Check this week's headlines about the Black Women's Roundtable in the NEWS!!!

"For the first time ever, ESSENCE honors the women who are blazing trails for equal rights and inclusion for Black people in America." (Essence.com 4/17/17)

ESSENCE Magazine announced yesterday that  Melanie L. Campbell , President of the National Coalition on Black Civic Participation (NCBCP) and Convener of the Black Women's Roundtable (BWR), is one of the 100 women in their inaugural #Woke100 list, which "honors Black women activists, artists, politicians, educators, organizers, journalists and creators who are working to achieve equality for people of color."

Melanie and the other members of the ESSENCE #WOKE100 will be featured in the magazine's May 2017 issue, which will be on newsstands April 21st. ESSENCE highlights a dynamic and diverse group of Black women leaders that includes producer Shondra Rhimes; White House correspondent April Ryan; journalist and news host Joy-Ann-Reid; Circle of Mothers Founder, Sybrina Fulton; three of the leaders of the Women's March on Washington-Tamika Mallory, Carmen Perez and Janaye Ingram; labor leader Carmen Berkley; and others.
 
"It is truly an honor and humbling to be recognized among so many women of distinction," said Ms. Campbell about her selection by ESSENCE Magazine.  "I am most delighted that through this recognition, the work the Black Women's Roundtable undertakes on behalf of Black women and girls' is being so duly recognized as well.  I want to thank ESSENCE for this acknowledgement."  

For more information about the ESSENCE #WOKE100 list, go to:  http://www.essence.com/woke100

Join the #Woke100 conversation on Twitter.

TUNE IN TO NEWSONE NOW W/ROLAND MARTIN TOMORROW
ON WEDNESDAY, APRIL 19TH, 7 AM - 8 AM (EST)
 MELANIE AND OTHER  #SISTARS WILL BE FEATURED ON SEGMENT 
ON THE RELEASE OF ESSENCE MAGAZINE'S #WOKE100!!

Why Black Workers in DC Need Paid Family Leaves 

by: Carol Joyner, Director, Labor Project for Working Families, Family Values@Work 
and Melanie L. Campbell, Convener, Black Women's Roundtable

Special to the AFRO
(Facebook and Twitter Photos) /  April 15, 2017
The Universal Paid Leave Act (UPLA) became law in DC to address the reality that at some point in our lives everyone will need to take extended time off from work to welcome a new baby, recover from illness or surgery, or to care for a seriously ill family member. These expressions of love shouldn't result in financial ruin. As medical expenses continue to be the leading cause of financial ruin, policies that proactively support family financial security are smart economic investments for local jurisdictions, especially communities with a long history of economic unfairness.



The UPLA provides job protection and economic security for times when we need it most. It covers 8 weeks for parental leave - birth, adoption, and foster placement, including the care of a child by a legal guardian or someone standing in loco parentis; 6 weeks for family leave to care for a family member and 2 weeks for one's own medical leave. Under UPLA, low-wage earners get 90% of their wages while on leave - the highest in the country. This will ensure that all workers can actually use the program.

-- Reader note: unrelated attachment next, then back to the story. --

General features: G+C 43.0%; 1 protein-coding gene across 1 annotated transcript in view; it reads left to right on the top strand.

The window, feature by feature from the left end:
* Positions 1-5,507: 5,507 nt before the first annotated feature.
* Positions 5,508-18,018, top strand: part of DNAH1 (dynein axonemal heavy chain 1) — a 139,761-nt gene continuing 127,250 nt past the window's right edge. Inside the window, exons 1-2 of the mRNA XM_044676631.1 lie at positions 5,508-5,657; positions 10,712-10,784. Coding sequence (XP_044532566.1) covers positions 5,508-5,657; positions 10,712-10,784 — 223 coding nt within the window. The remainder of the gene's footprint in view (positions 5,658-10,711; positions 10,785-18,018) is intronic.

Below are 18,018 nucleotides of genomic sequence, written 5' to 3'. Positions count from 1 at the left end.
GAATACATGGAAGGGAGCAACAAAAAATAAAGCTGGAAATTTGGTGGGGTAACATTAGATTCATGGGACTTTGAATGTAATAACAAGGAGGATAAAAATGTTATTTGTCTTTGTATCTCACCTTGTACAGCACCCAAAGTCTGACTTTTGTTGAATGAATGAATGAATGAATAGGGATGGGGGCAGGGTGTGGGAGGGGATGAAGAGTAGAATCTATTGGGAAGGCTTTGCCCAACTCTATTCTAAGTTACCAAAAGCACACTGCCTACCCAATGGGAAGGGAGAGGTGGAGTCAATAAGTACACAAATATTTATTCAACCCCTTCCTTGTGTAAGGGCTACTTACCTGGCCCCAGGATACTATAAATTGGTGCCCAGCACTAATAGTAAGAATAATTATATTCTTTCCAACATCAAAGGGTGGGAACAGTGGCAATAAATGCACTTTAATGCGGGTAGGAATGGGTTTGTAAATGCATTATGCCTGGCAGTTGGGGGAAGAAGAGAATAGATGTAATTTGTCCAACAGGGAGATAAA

The Black Women's Roundtable of the National Coalition on Black Civic Participation (NCBCP) has addressed national health and economic disparities in its recent report . And the income and race disparities in DC are well documented. They include hospitalization rates for DC's Black residents that are 3 times higher than those of Whites, and a higher death rate from breast cancer. DC's Black community has one of the highest infant mortality rates in the world.

Studies show paid family leave alleviates all of these conditions.

UPLA guarantees that middle-aged workers in DC who, like both of us, are more likely to be Black or Latino, will be able to proactively attend to our own health needs and those of our loved ones, which, in turn, will help to improve our health outcomes. Right now only 34% of Black families can afford to go without pay for family leave. Only 20% of Latino families can afford to go without pay for family leave

And what about making it possible for more men to be engaged fathers? Right now for most men, taking time to care for a new child or for an ill child or parent means the family will take a financial hit. We know that more men become involved in caregiving when they are able to draw a wage during that time.

Everyone working in DC's thriving economy deserves a good job with wages and benefits that promote pathways to the middle class and that stabilize family finances when life's inevitable challenges arise. The Universal Paid Leave Act (UPLA) creates a strong, progressive, paid family and medical leave program that would lead the nation in what it means to center the needs of low-income families and people of color. We are calling on the DC Council and the Bowser Administration to fully fund the implementation of this important law and ensure that all families across the district can afford to take time to care for loved ones.




 


 

 


Join the NCBCP

Like us on Facebook       Follow us on Twitter    View on Instagram   
               
 




 

Read more....

National Coalition on Black Civic Participation | 1050 Connecticut Avenue, NW, 5th Floor - Suite #500, Washington, DC 20036, USA. Phone: (202) 659-4929 | Fax: (202) 659-5025 | ncbcp@ncbcp.org